Recently there has been an upward trend of “gray divorces”: divorces of couples over 50 years old who have been married over 20 years. The reasons vary
. It may be due to an increase in life expectancy or a desire for financial independence. Whatever the cause, the fact that it is happening is undeniable. There are special considerations to think about in a gray divorce.
Divorcing closer to retirement can result in a less comfortable retirement for each spouse. Depending on your unique circumstances, a divorce may result in the option to delay retirement, increase your retirement savings, or retire with a different lifestyle than originally planned. It is important to have a team that includes a knowledgeable divorce attorney and a strong financial planner on your side.
In some cases, a spouse is entitled to benefits based on his/her spouse’s social security, depending on the duration of the marriage and each spouse’s income. Sometimes, getting remarried will stop any spousal social security benefits. Consider talking to a financial planner to determine your rights as an ex spouse as it relates to Social Security.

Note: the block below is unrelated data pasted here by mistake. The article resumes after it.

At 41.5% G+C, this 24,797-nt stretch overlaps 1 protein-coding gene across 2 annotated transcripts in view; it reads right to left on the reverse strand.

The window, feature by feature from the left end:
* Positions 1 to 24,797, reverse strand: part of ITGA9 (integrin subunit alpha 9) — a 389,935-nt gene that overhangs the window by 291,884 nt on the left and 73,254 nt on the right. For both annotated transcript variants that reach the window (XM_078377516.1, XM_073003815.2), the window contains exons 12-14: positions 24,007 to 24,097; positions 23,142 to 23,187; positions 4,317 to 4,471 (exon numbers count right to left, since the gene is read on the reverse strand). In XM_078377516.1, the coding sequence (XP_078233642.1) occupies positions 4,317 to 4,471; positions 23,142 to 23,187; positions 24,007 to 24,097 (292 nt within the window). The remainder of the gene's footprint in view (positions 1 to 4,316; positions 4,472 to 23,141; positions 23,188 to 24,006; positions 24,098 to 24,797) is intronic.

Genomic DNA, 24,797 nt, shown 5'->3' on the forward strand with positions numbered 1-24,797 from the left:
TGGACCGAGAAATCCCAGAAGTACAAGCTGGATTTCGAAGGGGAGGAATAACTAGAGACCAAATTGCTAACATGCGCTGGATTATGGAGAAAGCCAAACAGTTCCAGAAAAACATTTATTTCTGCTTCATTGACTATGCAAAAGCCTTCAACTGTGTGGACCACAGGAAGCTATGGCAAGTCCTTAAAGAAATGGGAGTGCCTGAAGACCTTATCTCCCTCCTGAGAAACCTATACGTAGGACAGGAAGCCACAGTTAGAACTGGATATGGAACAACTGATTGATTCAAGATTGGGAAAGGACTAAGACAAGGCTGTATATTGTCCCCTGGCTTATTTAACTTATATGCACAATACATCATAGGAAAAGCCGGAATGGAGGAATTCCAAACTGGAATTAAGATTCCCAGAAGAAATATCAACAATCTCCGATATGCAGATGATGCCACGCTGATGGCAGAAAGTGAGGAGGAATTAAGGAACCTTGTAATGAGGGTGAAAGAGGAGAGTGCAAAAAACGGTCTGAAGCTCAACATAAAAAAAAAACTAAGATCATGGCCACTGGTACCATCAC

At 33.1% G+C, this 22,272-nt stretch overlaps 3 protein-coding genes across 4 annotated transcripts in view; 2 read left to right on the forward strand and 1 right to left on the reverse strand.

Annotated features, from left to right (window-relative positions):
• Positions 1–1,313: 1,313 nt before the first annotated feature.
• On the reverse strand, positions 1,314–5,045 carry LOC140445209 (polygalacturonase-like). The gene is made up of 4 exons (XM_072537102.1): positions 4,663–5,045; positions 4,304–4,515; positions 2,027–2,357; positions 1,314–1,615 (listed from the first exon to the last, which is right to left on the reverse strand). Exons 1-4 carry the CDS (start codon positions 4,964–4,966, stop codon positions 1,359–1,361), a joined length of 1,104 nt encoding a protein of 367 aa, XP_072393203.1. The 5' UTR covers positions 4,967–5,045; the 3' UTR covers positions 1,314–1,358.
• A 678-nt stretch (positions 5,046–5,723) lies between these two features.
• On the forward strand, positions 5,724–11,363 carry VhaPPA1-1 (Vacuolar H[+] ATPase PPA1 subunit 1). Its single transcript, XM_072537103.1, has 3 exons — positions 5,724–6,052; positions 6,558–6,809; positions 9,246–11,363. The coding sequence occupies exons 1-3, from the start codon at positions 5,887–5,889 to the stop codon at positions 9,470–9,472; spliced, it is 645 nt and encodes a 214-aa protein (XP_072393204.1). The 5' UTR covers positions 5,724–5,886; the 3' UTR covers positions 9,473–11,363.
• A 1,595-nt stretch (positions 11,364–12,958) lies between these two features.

Income and Spousal Support
When a marriage ends, especially a long-term marriage, there are many issues surrounding income to consider. Some questions to consider: how will each spouse maintain a certain lifestyle? Will you need to go back to work? Will you have to pay or will you get spousal support (alimony)? For more information about spousal support (also known as alimony), click here.
In any divorce, the age of the spouses requires careful consideration of issues regarding both health and life insurance. This includes each person’s ability to afford and obtain or maintain health insurance. You should discuss these issues with a knowledgeable financial planner and experienced divorce attorney.
Division of Assets
Divorces from a long-term marriage may involve more significant assets and/or more unique assets. The division of the property, both marital property and separate property, will be subject to several considerations unique to a long-term marriage. For more information about identifying marital property and click here.
As people get older, there is an increased chance that competency may be an issue affecting that person’s ability to represent their own best interests. In such a situation, an attorney or the court may wish to have competency confirmed and take measures to protect the rights of a party who is found not competent.
Updating your estate plan both during and after a divorce is strongly advised, as well as planning for the provisions and costs of long-term medical care, should it be required.
Don’t go it alone. Have a consult with one of our Omaha divorce attorneys to discuss the unique circumstances of your case.
This article should not be construed as legal advice. Situations are different and it’s impossible to provide legal advice for every situation without knowing the individual facts.
If you need help with your divorce case, contact Hightower Reff Law today and come visit with one of the attorneys at our Omaha office.